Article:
• Christies auction house James Christie logo

    Sale 2046

    Impressionist and Modern Art Day Sale

    6 November 2008, New York, Rockefeller Plaza

  • Lot 103

    Marino Marini (1901-1980)

    Pomona III

    Price Realised  


    Marino Marini (1901-1980)
    Pomona III
    stamped with raised initials 'M' (on the top of the base)
    bronze with golden brown patina
    Height: 16 1/8 in. (41 cm.)
    Conceived and cast in 1943

    Contact Client Service
    • info@christies.com

    • New York +1 212 636 2000

    • London +44 (0)20 7839 9060

    • Hong Kong +852 2760 1766

    • Shanghai +86 21 6355 1766

    Contact the department

    The Marino Marini Foundation has confirmed the authenticity of this work.

    A Roman agricultural divinity and the earthy embodiment of motherhood, Pomona incarnates the primitive sensuality and life-giving energy of the female form that distinguish nearly all of Marini's female figures after 1940. The personification of his youthful dream of the eternal feminine idea, Pomona celebrates an Arcadian vision of life that harkens back to the antique Etruscan world, the remote and indigenous pre-Roman past to which Marini laid claim. "My Pomonas," he declared, "belong to a solar world, a solar poetry, to a humanity full of abundance, full of great sensuality. They represent a happy time, which was broken by the tragic times of the war" (quoted in M. de Micheli, "Ideas and Forms," Marino Marini, Milan, 1999, pp. 23-24).

    After his studio and home in Milan were destroyed by the Anglo-American bombing during 1942, Marini fled to Locarno, where he would wait out the end of the Second World War. During these years, he explored archaizing treatments of the female nude, imparting to his rough-hewn Pomonas a vital humanity and intensely physical sensuality he found lacking in the classical tradition of Italian art, whose outworn spirit had been appropriated and abused by Mussolini's fascist regime. The organic syntax of Pomona III, the last in a series of three bronzes executed in 1943, assumes the shape of a relaxed contrapposto; the voluptuous rotundity of the standing figure suggests a fulsome femininity, whose strength stems from the static equilibrium of ruggedly interlocking volumes. Her hands meld into the flesh of her leg and into her braided crown of hair; such primitivized imperfections of her features imbue her body with the natural abundance and fertility of the earth itself. An archetypal earth mother, Pomona III majestically celebrates the eternally sensual force and creative power attributed to her mythological namesake. Marini invests her form with a longing for a pristine golden age, a vision that is as persistent as the human spirit, and all the more necessary in a time of war.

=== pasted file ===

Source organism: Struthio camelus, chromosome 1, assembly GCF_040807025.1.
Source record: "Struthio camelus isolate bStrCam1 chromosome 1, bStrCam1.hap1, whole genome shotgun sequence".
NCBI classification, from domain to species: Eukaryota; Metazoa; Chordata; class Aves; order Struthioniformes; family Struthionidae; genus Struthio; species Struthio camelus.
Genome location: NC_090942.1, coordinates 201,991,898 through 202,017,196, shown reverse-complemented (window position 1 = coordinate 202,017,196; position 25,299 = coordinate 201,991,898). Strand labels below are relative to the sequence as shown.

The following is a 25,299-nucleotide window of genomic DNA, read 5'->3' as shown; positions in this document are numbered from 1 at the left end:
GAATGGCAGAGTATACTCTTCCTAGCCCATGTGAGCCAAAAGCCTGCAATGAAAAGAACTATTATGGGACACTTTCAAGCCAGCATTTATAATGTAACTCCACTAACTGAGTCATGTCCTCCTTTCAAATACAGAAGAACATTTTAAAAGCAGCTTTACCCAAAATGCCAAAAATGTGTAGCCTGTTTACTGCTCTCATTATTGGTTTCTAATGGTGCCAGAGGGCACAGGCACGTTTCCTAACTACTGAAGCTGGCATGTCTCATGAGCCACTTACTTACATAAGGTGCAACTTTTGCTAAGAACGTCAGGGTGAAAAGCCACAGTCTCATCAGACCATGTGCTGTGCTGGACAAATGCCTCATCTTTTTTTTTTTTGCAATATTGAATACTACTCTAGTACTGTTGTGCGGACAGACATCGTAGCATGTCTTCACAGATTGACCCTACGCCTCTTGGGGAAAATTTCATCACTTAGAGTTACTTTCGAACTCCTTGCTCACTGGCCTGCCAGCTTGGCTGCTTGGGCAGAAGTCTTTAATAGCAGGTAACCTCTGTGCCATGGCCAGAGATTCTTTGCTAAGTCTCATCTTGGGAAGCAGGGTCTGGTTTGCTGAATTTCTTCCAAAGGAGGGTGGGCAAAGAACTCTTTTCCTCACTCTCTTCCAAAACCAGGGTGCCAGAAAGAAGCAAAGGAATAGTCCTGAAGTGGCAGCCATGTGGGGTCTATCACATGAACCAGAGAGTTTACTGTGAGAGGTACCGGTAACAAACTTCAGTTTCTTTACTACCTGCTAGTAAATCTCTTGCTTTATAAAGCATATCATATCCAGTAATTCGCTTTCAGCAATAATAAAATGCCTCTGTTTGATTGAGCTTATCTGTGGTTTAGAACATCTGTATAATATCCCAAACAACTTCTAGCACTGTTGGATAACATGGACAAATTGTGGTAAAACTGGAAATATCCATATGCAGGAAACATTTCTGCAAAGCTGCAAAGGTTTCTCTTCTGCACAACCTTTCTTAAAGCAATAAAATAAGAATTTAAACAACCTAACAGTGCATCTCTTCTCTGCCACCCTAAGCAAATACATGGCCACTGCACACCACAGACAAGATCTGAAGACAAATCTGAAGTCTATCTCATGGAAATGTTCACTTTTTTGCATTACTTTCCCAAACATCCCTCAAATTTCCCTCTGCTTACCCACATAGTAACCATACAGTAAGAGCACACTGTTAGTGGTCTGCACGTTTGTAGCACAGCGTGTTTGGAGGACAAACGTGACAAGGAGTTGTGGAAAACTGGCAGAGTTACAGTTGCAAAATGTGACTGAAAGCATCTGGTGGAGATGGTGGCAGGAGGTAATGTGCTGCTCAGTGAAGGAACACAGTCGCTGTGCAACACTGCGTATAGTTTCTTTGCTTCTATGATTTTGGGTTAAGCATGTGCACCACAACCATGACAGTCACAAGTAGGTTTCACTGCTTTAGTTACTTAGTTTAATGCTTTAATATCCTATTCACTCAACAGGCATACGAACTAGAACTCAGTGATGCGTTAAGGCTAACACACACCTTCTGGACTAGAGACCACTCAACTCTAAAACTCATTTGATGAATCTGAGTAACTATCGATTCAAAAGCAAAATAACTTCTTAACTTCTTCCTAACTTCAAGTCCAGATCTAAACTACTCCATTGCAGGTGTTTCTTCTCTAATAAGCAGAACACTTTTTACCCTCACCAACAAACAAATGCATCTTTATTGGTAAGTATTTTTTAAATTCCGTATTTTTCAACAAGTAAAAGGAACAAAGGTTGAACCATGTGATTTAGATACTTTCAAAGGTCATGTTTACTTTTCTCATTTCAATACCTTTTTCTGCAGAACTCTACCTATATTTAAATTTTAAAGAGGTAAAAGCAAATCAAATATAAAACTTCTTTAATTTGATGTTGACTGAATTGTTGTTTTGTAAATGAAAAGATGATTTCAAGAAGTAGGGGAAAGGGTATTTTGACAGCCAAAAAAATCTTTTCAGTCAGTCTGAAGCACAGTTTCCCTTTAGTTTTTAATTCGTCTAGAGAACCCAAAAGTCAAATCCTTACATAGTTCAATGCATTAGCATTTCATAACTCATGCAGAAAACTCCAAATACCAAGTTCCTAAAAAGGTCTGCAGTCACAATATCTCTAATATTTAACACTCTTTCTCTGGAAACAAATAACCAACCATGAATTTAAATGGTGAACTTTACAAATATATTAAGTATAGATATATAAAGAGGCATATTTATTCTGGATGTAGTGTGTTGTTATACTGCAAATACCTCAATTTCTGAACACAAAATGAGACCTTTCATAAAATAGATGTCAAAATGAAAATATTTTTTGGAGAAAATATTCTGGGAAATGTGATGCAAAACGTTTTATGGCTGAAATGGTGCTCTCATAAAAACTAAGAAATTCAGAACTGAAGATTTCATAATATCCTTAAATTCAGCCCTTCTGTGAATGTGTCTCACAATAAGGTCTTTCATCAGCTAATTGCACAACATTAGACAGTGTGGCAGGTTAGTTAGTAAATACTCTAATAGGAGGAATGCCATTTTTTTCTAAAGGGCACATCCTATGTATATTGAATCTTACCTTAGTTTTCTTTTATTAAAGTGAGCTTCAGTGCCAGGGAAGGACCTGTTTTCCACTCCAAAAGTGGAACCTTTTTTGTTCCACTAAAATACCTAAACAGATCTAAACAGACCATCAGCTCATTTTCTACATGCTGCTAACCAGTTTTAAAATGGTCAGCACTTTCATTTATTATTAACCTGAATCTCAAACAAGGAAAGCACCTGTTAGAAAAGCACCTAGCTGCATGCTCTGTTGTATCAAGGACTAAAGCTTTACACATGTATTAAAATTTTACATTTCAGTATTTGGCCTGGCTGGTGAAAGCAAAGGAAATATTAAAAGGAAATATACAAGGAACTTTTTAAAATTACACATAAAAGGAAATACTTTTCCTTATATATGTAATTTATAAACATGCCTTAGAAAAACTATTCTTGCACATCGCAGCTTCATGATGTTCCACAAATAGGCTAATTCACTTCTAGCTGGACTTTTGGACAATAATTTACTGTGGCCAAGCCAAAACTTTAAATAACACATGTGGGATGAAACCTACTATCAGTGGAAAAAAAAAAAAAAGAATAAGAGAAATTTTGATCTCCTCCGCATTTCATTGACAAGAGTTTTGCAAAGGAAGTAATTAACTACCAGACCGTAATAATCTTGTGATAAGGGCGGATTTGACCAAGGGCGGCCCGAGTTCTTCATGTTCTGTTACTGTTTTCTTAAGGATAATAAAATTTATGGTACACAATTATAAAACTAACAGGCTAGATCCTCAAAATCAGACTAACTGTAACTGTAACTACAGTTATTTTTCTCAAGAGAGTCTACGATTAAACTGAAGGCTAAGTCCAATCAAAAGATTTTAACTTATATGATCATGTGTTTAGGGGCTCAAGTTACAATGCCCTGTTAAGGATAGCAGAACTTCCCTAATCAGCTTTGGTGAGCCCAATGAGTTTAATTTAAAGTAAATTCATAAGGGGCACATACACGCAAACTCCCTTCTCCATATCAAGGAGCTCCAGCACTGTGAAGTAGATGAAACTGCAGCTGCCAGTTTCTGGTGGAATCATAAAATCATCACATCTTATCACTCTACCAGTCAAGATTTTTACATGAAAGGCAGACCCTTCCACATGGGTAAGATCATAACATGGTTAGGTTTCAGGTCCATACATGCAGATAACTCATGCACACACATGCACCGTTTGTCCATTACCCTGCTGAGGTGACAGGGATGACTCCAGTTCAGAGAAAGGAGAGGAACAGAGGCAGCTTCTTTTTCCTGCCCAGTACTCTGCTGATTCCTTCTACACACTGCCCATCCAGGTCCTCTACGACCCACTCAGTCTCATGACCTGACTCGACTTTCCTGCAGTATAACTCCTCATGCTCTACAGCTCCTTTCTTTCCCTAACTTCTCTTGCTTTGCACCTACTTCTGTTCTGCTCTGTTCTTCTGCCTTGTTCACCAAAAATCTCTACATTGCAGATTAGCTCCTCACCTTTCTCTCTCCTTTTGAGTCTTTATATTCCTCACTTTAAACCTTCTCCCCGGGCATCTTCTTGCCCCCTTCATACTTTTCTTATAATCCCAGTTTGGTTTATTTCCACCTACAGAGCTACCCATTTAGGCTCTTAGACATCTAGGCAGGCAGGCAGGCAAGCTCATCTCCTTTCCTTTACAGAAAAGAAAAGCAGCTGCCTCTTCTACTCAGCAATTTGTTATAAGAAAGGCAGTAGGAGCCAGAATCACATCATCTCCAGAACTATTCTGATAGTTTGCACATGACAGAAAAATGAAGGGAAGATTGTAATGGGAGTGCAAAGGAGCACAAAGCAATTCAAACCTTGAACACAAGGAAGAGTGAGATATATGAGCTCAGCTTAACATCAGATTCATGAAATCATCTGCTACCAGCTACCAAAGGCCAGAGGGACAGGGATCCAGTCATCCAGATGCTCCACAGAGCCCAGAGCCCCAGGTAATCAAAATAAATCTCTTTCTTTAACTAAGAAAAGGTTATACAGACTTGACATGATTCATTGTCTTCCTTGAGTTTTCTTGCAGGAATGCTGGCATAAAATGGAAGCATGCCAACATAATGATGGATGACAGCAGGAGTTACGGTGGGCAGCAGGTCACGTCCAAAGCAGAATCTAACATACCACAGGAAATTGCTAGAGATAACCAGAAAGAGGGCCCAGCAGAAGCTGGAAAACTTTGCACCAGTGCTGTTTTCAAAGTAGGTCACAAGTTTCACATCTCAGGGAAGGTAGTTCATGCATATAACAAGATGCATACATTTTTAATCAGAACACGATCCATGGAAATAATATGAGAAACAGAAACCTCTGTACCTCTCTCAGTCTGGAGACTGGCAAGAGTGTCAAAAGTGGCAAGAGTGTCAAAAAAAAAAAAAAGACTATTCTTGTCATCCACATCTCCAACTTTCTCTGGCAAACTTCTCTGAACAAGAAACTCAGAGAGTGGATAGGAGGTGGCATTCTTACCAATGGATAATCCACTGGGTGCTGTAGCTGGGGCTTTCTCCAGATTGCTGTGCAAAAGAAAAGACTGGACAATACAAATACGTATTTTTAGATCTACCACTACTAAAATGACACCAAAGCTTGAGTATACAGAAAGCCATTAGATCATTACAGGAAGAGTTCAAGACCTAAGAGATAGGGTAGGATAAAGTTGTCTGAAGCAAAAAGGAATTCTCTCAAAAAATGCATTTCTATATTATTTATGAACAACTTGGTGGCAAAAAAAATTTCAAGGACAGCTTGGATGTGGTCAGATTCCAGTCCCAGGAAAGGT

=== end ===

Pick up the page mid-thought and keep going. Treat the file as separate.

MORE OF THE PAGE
Buchholz Gallery (Curt Valentin), New York.
    Acquired from the above by the late owner, September 1949.

    Saleroom Notice

    The Marino Marini Foundation has confirmed the authenticity of this work.
    Please note this work was conceived and cast in 1943.

    Pre-Lot Text

    Property from the Estate of Rita K. Hillman


    The Currier Gallery of Art Bulletin, Manchester, New Hampshire, December 1953.
    H. Read, P. Waldberg and G. di San Lazzaro, Marino Marini: Complete Works, New York, 1970, p. 341, no 140.1.
    S. Hunter, Marino Marini: The Sculpture, New York, 1993, p. 223 (another cast illustrated, p. 159; titled Small Pomona).
    E. Braun, et al., Manet to Matisse, The Hillman Family Collection, Seattle and London, 1994, p. 102, no. 30 (illustrated in color, p. 103).


    New York, Buchholz Gallery, Marino Marini, Feburary-March 1950, no. 5.
    Wilmington, Delaware Art Center; Manchester, New Hampshire, The Currier Gallery of Art; Baltimore Museum of Art and Akron Art Institute, Mario Sironi--Marino Marini, October 1953-March 1954.